Ted Cruz criticizes Houston subpoenas as ‘abuse of government power’

Ted Cruz

U.S. Sen. Ted Cruz (R-Texas) is surrounded by preachers as he addresses a crowd at a Houston church, Thursday, Oct. 16, 2014. Cruz spoke about a legal dispute involving several pastors fighting subpoenas from Houston city attorneys demanding they turn over copies of any sermons they delivered that relate to Houston’s equal rights ordinance championed by the city’s gay mayor, Annise Parker.

Ted Cruz

U.S. Sen. Ted Cruz (R-Texas) is surrounded by preachers as he addresses a crowd at a Houston church, Thursday, Oct. 16, 2014. Cruz spoke about a legal dispute involving several pastors fighting subpoenas from Houston city attorneys demanding they turn over copies of any sermons they delivered that relate to Houston’s equal rights ordinance championed by the city’s gay mayor, Annise Parker.

HOUSTON — U.S. Sen. Ted Cruz told congregants of his home church Thursday that the city of Houston abused power by subpoenaing sermons and other documents from pastors who publicly opposed a local ordinance banning discrimination against gay and transgender residents.

Cruz, standing among more than a dozen clergy at First Baptist Church in Houston, described the subpoenas as an “abuse of government power” and another illustration of the “indefensible assault by the government on religious liberties.”

“Caesar has no jurisdiction over the pulpit,” said the Texas Republican, a tea party-backed conservative who is considering a presidential run.

In May, the City Council passed the equal rights ordinance, which consolidates city bans on discrimination based on sex, race, age, religion and other categories and increases protections for gay and transgender residents. Supporters, including Mayor Annise Parker, said the measure is about offering protections at the local level against all forms of discrimination in housing, employment and services provided by private businesses such as hotels and restaurants.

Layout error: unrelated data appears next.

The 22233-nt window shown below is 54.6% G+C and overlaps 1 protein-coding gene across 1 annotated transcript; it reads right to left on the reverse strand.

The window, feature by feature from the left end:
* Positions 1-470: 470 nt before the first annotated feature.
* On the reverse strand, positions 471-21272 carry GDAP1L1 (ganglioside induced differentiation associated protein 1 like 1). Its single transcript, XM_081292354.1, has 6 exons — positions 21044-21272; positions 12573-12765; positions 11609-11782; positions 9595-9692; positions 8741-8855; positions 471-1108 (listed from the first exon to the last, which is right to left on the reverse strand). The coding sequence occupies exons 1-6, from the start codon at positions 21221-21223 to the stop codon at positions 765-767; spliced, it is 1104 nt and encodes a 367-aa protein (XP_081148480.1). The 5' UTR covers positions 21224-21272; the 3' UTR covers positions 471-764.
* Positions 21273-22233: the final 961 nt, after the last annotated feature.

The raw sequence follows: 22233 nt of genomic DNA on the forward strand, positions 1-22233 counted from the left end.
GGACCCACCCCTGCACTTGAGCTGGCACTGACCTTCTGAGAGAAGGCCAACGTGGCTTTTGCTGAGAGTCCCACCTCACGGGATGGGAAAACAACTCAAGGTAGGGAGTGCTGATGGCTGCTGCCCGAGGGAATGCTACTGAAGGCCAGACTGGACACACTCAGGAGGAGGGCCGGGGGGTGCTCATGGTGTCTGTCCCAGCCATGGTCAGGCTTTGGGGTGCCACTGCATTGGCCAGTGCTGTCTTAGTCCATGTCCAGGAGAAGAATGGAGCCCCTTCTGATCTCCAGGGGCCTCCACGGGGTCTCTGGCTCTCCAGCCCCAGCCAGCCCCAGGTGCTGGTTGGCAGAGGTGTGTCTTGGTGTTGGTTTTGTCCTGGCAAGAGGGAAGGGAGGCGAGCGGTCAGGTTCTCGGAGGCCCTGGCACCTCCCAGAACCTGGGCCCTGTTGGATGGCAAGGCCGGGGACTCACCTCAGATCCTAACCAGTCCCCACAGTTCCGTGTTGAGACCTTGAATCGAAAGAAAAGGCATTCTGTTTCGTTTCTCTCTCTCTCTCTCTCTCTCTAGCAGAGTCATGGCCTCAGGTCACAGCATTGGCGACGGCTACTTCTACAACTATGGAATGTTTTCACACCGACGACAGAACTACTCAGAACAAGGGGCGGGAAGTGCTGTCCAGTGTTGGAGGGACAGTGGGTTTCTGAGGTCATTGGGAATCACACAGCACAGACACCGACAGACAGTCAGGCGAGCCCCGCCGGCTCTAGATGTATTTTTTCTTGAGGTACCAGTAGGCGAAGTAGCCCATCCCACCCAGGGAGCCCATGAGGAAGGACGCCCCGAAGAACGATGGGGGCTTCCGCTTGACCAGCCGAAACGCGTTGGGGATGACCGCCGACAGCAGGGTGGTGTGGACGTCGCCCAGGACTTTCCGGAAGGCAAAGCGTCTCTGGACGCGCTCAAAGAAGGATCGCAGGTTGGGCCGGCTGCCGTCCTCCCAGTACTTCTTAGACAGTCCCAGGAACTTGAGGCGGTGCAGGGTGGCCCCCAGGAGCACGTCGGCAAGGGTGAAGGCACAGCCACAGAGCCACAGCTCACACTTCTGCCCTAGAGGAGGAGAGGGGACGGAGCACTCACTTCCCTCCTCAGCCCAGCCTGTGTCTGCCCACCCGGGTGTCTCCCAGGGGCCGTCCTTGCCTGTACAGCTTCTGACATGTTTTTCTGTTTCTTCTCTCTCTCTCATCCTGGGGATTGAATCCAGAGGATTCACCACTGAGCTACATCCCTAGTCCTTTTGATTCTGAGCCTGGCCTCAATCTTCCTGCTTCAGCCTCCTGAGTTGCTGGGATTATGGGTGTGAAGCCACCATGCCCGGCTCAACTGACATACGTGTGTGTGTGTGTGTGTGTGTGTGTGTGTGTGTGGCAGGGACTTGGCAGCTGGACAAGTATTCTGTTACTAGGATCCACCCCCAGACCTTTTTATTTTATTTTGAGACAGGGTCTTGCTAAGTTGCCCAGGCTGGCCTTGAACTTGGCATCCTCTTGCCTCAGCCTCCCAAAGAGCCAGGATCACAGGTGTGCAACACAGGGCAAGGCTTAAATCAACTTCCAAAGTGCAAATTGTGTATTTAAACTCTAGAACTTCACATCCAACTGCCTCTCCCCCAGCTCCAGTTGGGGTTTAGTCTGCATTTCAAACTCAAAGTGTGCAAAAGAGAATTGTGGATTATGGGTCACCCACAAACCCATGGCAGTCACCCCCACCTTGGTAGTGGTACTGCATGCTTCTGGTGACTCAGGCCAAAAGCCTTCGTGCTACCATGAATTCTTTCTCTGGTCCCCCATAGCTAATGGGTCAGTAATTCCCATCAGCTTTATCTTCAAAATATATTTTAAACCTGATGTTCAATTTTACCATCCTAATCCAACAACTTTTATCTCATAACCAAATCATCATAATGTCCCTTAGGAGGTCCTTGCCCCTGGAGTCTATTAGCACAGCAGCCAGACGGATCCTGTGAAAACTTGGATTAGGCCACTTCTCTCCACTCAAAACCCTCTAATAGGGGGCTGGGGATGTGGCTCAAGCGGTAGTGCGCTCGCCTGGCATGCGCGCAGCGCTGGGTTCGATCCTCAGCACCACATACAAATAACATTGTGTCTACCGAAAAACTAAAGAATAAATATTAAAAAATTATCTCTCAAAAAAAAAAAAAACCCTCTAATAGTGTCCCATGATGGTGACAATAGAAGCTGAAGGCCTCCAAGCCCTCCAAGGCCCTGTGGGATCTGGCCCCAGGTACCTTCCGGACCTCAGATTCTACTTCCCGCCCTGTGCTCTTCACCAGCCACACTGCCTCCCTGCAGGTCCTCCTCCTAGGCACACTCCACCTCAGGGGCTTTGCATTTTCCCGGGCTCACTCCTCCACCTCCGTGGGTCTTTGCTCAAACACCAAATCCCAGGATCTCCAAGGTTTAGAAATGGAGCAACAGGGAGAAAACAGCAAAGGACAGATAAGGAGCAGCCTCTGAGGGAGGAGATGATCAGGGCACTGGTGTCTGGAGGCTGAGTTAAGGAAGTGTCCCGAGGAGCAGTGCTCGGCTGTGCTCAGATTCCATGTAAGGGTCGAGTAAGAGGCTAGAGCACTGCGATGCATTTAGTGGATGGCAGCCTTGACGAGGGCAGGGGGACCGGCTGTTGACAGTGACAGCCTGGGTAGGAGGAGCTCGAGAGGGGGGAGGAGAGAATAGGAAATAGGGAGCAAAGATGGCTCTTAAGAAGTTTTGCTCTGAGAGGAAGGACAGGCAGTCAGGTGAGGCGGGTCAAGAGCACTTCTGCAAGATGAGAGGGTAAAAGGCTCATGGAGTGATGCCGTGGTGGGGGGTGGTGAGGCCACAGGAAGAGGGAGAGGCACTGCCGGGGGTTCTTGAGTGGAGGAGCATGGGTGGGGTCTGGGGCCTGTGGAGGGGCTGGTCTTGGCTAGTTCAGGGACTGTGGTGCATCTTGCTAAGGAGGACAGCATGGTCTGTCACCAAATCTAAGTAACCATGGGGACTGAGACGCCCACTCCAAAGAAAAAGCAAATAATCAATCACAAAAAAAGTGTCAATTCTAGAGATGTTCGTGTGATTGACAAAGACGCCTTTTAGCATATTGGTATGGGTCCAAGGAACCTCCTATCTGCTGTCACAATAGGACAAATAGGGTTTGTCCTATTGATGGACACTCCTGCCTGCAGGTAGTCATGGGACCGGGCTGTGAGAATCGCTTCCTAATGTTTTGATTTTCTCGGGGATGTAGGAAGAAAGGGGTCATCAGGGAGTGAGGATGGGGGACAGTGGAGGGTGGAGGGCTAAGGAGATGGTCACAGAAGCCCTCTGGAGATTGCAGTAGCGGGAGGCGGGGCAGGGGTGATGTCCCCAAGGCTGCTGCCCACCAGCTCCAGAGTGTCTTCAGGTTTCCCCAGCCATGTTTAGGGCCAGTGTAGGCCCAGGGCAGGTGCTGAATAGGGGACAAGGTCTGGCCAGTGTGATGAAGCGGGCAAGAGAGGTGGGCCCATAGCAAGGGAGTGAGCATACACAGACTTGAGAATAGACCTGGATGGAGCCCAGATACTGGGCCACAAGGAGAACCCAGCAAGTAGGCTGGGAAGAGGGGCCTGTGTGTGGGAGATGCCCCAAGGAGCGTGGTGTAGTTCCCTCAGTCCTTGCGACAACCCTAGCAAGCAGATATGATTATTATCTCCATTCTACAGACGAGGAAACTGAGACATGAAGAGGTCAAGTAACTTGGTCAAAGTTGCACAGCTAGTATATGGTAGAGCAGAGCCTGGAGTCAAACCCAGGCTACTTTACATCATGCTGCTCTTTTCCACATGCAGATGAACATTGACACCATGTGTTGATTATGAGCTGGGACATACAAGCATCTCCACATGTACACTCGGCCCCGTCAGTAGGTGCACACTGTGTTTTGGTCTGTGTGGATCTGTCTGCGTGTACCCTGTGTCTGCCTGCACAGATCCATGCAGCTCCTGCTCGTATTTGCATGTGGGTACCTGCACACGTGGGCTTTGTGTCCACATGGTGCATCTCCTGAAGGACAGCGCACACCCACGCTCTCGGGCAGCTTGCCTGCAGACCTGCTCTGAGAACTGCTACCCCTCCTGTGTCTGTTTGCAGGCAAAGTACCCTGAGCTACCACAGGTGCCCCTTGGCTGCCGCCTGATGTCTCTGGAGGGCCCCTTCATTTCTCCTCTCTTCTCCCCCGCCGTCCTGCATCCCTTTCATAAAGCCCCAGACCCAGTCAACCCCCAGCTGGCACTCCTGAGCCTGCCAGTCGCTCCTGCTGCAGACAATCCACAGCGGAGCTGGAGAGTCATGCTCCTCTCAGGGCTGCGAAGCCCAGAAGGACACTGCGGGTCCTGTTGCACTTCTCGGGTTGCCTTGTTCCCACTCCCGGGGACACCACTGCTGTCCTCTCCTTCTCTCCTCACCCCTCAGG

Religious institutions are exempt, but city attorneys subpoenaed five pastors, seeking all speeches, presentations or sermons related to the petition, the mayor, homosexuality or gender identity.

Christian activists sued after city officials ruled they didn’t collect enough signatures on petitions to put a referendum on the ballot to repeal the ordinance.

Parker, who is gay, and the city attorney, David Feldman, said the subpoenas were designed to gather evidence in the lawsuit, may have been poorly written by an outside firm working for the city and that she and Feldman were not aware of them and had not read them before they were served.

Feldman said the city would revise the wording and narrow the scope when it responds to a motion to quash them.

The controversy has touched a nerve among religious conservatives around the country, already anxious about the rapid spread of gay rights and what it might mean for faith groups that object. Religious groups have been mobilizing their pastors to protest the Houston subpoenas.

The Family Research Council, a conservative political advocacy group, issued an action alert to its network, and the NRB, the national trade association for Christian broadcasters, called the request for sermons an “inquisition.

Even religious leaders who support civil rights protections for gays have protested the subpoenas as a violation of religious freedom. The Rev. Welton Gaddy, head of the liberal Interfaith Alliance, sent a letter to Parker and Feldman calling the request “profoundly disturbing” and an action that “fails to capture the intent of the United States Constitution.”

City Secretary Anna Russell initially counted enough signatures to put the repeal referendum on the ballot, but Feldman examined the petition pages to see if the signatures met city charter requirements, focusing on whether signature gatherers were Houston residents and whether they signed the petition. More than half of the 5,199 pages of the petition were disqualified.

Jared Woodfill, who is leading the repeal effort, said he believes the city’s use of subpoenas for pastors’ sermons and notes is unprecedented. He accused Parker of pursuing a personal agenda and using taxpayer dollars and the power of the government to harass churches.

The inclusion of the word sermon “in a very long legal document which I know nothing about and would never have read and I’m vilified coast to coast,” Parker said. “It’s a normal day at the office for me.”

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